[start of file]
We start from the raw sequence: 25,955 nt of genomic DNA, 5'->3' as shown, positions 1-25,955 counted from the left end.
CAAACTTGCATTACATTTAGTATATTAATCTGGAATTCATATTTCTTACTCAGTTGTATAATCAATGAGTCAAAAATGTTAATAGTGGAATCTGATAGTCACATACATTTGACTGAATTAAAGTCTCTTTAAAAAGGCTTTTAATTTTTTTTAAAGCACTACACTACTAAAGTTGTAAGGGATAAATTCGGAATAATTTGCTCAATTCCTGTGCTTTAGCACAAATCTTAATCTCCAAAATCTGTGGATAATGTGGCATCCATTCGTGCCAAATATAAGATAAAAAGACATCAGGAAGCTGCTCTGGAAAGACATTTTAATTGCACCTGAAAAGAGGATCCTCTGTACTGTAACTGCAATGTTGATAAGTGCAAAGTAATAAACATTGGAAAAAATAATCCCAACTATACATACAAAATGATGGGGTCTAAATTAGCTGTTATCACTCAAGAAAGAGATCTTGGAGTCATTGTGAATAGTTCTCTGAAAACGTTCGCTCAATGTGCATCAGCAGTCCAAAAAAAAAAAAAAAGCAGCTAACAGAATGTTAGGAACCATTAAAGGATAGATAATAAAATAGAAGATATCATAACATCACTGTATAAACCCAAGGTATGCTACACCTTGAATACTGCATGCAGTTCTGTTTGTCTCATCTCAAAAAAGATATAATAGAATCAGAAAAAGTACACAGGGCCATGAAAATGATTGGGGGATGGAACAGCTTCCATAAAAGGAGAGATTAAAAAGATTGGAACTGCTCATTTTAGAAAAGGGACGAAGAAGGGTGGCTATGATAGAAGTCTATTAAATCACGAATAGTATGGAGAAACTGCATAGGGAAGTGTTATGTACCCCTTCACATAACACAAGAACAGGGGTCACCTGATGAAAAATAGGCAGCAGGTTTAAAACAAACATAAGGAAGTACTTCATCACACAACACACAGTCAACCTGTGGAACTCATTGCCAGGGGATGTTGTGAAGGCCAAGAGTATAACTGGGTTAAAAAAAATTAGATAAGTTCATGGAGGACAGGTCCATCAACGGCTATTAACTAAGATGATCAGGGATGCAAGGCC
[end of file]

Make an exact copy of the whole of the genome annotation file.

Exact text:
We start from the raw sequence: 25,955 nt of genomic DNA, 5'->3' as shown, positions 1-25,955 counted from the left end.
CAAACTTGCATTACATTTAGTATATTAATCTGGAATTCATATTTCTTACTCAGTTGTATAATCAATGAGTCAAAAATGTTAATAGTGGAATCTGATAGTCACATACATTTGACTGAATTAAAGTCTCTTTAAAAAGGCTTTTAATTTTTTTTAAAGCACTACACTACTAAAGTTGTAAGGGATAAATTCGGAATAATTTGCTCAATTCCTGTGCTTTAGCACAAATCTTAATCTCCAAAATCTGTGGATAATGTGGCATCCATTCGTGCCAAATATAAGATAAAAAGACATCAGGAAGCTGCTCTGGAAAGACATTTTAATTGCACCTGAAAAGAGGATCCTCTGTACTGTAACTGCAATGTTGATAAGTGCAAAGTAATAAACATTGGAAAAAATAATCCCAACTATACATACAAAATGATGGGGTCTAAATTAGCTGTTATCACTCAAGAAAGAGATCTTGGAGTCATTGTGAATAGTTCTCTGAAAACGTTCGCTCAATGTGCATCAGCAGTCCAAAAAAAAAAAAAAAGCAGCTAACAGAATGTTAGGAACCATTAAAGGATAGATAATAAAATAGAAGATATCATAACATCACTGTATAAACCCAAGGTATGCTACACCTTGAATACTGCATGCAGTTCTGTTTGTCTCATCTCAAAAAAGATATAATAGAATCAGAAAAAGTACACAGGGCCATGAAAATGATTGGGGGATGGAACAGCTTCCATAAAAGGAGAGATTAAAAAGATTGGAACTGCTCATTTTAGAAAAGGGACGAAGAAGGGTGGCTATGATAGAAGTCTATTAAATCACGAATAGTATGGAGAAACTGCATAGGGAAGTGTTATGTACCCCTTCACATAACACAAGAACAGGGGTCACCTGATGAAAAATAGGCAGCAGGTTTAAAACAAACATAAGGAAGTACTTCATCACACAACACACAGTCAACCTGTGGAACTCATTGCCAGGGGATGTTGTGAAGGCCAAGAGTATAACTGGGTTAAAAAAAATTAGATAAGTTCATGGAGGACAGGTCCATCAACGGCTATTAACTAAGATGATCAGGGATGCAAGGCC